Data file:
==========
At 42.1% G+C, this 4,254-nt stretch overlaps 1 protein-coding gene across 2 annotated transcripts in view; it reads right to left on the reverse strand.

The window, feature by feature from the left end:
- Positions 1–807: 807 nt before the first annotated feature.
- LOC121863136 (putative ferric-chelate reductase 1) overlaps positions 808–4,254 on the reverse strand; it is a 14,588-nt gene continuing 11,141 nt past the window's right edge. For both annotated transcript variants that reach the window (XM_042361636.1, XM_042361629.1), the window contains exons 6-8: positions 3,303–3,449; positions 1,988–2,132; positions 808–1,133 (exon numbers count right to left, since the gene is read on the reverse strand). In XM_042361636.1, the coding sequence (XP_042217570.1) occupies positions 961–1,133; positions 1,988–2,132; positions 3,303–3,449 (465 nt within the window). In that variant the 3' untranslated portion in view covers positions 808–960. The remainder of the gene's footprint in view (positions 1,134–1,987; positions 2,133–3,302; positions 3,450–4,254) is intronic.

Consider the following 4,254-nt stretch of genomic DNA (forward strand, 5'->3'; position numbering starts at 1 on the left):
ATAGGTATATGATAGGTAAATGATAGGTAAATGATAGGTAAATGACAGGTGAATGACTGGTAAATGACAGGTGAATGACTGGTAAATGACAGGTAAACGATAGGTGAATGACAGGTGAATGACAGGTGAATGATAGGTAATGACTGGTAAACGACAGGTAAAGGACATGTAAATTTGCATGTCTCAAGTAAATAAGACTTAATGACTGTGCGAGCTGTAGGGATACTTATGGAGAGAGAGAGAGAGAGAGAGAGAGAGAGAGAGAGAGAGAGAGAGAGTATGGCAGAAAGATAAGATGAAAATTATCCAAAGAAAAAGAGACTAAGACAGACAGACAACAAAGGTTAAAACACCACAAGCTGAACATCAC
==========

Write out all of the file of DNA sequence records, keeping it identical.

At 42.1% G+C, this 4,254-nt stretch overlaps 1 protein-coding gene across 2 annotated transcripts in view; it reads right to left on the reverse strand.

The window, feature by feature from the left end:
- Positions 1–807: 807 nt before the first annotated feature.
- LOC121863136 (putative ferric-chelate reductase 1) overlaps positions 808–4,254 on the reverse strand; it is a 14,588-nt gene continuing 11,141 nt past the window's right edge. For both annotated transcript variants that reach the window (XM_042361636.1, XM_042361629.1), the window contains exons 6-8: positions 3,303–3,449; positions 1,988–2,132; positions 808–1,133 (exon numbers count right to left, since the gene is read on the reverse strand). In XM_042361636.1, the coding sequence (XP_042217570.1) occupies positions 961–1,133; positions 1,988–2,132; positions 3,303–3,449 (465 nt within the window). In that variant the 3' untranslated portion in view covers positions 808–960. The remainder of the gene's footprint in view (positions 1,134–1,987; positions 2,133–3,302; positions 3,450–4,254) is intronic.

Consider the following 4,254-nt stretch of genomic DNA (forward strand, 5'->3'; position numbering starts at 1 on the left):
ATAGGTATATGATAGGTAAATGATAGGTAAATGATAGGTAAATGACAGGTGAATGACTGGTAAATGACAGGTGAATGACTGGTAAATGACAGGTAAACGATAGGTGAATGACAGGTGAATGACAGGTGAATGATAGGTAATGACTGGTAAACGACAGGTAAAGGACATGTAAATTTGCATGTCTCAAGTAAATAAGACTTAATGACTGTGCGAGCTGTAGGGATACTTATGGAGAGAGAGAGAGAGAGAGAGAGAGAGAGAGAGAGAGAGAGAGAGAGTATGGCAGAAAGATAAGATGAAAATTATCCAAAGAAAAAGAGACTAAGACAGACAGACAACAAAGGTTAAAACACCACAAGCTGAACATCAC